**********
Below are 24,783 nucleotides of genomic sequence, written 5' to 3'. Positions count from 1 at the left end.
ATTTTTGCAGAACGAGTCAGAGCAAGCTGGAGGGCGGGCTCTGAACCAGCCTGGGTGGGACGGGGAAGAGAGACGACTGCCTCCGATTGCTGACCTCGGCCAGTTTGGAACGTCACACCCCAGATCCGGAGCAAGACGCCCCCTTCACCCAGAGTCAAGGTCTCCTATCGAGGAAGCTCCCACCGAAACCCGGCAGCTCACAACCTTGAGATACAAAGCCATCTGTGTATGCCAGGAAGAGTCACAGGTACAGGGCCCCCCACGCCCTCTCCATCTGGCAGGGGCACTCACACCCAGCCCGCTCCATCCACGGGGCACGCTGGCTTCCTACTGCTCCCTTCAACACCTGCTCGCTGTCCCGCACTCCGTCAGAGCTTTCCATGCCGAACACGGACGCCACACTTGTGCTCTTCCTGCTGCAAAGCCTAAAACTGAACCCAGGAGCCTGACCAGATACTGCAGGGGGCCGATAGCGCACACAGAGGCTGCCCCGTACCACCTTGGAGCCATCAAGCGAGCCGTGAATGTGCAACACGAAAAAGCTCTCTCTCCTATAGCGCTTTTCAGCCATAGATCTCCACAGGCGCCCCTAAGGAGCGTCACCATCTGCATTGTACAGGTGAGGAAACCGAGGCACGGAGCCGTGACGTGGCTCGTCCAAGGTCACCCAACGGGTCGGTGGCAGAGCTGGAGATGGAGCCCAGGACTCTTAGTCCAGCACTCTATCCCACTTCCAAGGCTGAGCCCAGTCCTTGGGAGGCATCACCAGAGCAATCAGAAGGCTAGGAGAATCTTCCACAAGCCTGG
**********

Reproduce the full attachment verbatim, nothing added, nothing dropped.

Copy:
Below are 24,783 nucleotides of genomic sequence, written 5' to 3'. Positions count from 1 at the left end.
ATTTTTGCAGAACGAGTCAGAGCAAGCTGGAGGGCGGGCTCTGAACCAGCCTGGGTGGGACGGGGAAGAGAGACGACTGCCTCCGATTGCTGACCTCGGCCAGTTTGGAACGTCACACCCCAGATCCGGAGCAAGACGCCCCCTTCACCCAGAGTCAAGGTCTCCTATCGAGGAAGCTCCCACCGAAACCCGGCAGCTCACAACCTTGAGATACAAAGCCATCTGTGTATGCCAGGAAGAGTCACAGGTACAGGGCCCCCCACGCCCTCTCCATCTGGCAGGGGCACTCACACCCAGCCCGCTCCATCCACGGGGCACGCTGGCTTCCTACTGCTCCCTTCAACACCTGCTCGCTGTCCCGCACTCCGTCAGAGCTTTCCATGCCGAACACGGACGCCACACTTGTGCTCTTCCTGCTGCAAAGCCTAAAACTGAACCCAGGAGCCTGACCAGATACTGCAGGGGGCCGATAGCGCACACAGAGGCTGCCCCGTACCACCTTGGAGCCATCAAGCGAGCCGTGAATGTGCAACACGAAAAAGCTCTCTCTCCTATAGCGCTTTTCAGCCATAGATCTCCACAGGCGCCCCTAAGGAGCGTCACCATCTGCATTGTACAGGTGAGGAAACCGAGGCACGGAGCCGTGACGTGGCTCGTCCAAGGTCACCCAACGGGTCGGTGGCAGAGCTGGAGATGGAGCCCAGGACTCTTAGTCCAGCACTCTATCCCACTTCCAAGGCTGAGCCCAGTCCTTGGGAGGCATCACCAGAGCAATCAGAAGGCTAGGAGAATCTTCCACAAGCCTGG